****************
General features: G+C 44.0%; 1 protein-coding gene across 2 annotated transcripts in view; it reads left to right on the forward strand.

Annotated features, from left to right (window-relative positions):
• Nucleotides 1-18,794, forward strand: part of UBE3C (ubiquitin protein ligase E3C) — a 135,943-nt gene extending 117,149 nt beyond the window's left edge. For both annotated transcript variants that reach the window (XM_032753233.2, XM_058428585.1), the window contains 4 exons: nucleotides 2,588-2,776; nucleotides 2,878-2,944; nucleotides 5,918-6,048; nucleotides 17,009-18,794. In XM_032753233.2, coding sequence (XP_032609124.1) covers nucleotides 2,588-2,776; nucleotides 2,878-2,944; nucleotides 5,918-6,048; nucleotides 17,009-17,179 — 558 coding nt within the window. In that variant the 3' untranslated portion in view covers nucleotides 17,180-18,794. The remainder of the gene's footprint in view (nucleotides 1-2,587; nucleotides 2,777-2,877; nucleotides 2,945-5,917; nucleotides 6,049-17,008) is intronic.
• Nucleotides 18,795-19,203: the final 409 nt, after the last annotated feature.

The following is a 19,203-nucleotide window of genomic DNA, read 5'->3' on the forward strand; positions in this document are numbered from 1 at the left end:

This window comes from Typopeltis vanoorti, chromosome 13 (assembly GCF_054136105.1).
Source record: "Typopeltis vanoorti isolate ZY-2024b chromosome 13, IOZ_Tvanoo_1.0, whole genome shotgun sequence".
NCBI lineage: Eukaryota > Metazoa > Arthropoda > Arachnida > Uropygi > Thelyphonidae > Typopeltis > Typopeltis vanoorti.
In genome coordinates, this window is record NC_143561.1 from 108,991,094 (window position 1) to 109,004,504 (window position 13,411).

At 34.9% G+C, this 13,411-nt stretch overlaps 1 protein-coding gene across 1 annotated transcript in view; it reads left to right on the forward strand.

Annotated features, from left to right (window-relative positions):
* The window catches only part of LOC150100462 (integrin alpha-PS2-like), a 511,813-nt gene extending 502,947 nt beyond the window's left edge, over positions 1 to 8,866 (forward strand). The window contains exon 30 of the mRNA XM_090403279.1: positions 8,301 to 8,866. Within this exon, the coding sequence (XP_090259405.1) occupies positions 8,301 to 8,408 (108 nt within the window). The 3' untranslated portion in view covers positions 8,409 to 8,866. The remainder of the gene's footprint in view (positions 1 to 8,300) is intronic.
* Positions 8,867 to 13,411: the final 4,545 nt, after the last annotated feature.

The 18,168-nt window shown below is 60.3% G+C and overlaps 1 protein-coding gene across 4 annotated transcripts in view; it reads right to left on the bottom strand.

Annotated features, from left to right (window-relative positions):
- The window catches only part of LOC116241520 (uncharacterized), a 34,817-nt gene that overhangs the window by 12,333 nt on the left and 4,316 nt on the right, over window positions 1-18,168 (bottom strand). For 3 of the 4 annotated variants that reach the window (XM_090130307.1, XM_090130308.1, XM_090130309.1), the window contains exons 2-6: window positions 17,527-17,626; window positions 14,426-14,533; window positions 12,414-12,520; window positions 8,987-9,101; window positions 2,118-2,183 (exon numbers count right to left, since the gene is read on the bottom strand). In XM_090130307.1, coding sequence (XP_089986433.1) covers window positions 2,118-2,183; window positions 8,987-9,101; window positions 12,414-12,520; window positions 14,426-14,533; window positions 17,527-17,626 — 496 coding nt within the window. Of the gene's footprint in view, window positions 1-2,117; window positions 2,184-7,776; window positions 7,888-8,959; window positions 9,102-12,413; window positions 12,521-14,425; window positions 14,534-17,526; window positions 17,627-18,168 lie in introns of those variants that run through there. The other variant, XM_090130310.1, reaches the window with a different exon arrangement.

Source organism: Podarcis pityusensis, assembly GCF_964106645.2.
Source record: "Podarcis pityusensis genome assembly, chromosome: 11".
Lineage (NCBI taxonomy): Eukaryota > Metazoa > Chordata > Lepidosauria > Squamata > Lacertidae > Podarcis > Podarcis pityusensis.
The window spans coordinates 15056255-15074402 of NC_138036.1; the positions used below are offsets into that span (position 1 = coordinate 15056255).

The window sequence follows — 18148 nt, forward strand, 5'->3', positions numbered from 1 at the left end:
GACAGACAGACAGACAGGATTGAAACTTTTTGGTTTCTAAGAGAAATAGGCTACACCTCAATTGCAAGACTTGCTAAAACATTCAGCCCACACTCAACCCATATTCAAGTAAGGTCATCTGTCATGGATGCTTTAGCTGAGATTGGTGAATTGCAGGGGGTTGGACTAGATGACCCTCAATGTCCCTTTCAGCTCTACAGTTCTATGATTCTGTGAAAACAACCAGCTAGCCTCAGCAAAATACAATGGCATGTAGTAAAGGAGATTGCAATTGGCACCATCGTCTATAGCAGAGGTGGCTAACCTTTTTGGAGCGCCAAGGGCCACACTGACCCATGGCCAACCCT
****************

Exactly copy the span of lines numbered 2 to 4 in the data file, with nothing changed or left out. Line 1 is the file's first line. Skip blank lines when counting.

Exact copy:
Annotated features, from left to right (window-relative positions):
• Nucleotides 1-18,794, forward strand: part of UBE3C (ubiquitin protein ligase E3C) — a 135,943-nt gene extending 117,149 nt beyond the window's left edge. For both annotated transcript variants that reach the window (XM_032753233.2, XM_058428585.1), the window contains 4 exons: nucleotides 2,588-2,776; nucleotides 2,878-2,944; nucleotides 5,918-6,048; nucleotides 17,009-18,794. In XM_032753233.2, coding sequence (XP_032609124.1) covers nucleotides 2,588-2,776; nucleotides 2,878-2,944; nucleotides 5,918-6,048; nucleotides 17,009-17,179 — 558 coding nt within the window. In that variant the 3' untranslated portion in view covers nucleotides 17,180-18,794. The remainder of the gene's footprint in view (nucleotides 1-2,587; nucleotides 2,777-2,877; nucleotides 2,945-5,917; nucleotides 6,049-17,008) is intronic.
• Nucleotides 18,795-19,203: the final 409 nt, after the last annotated feature.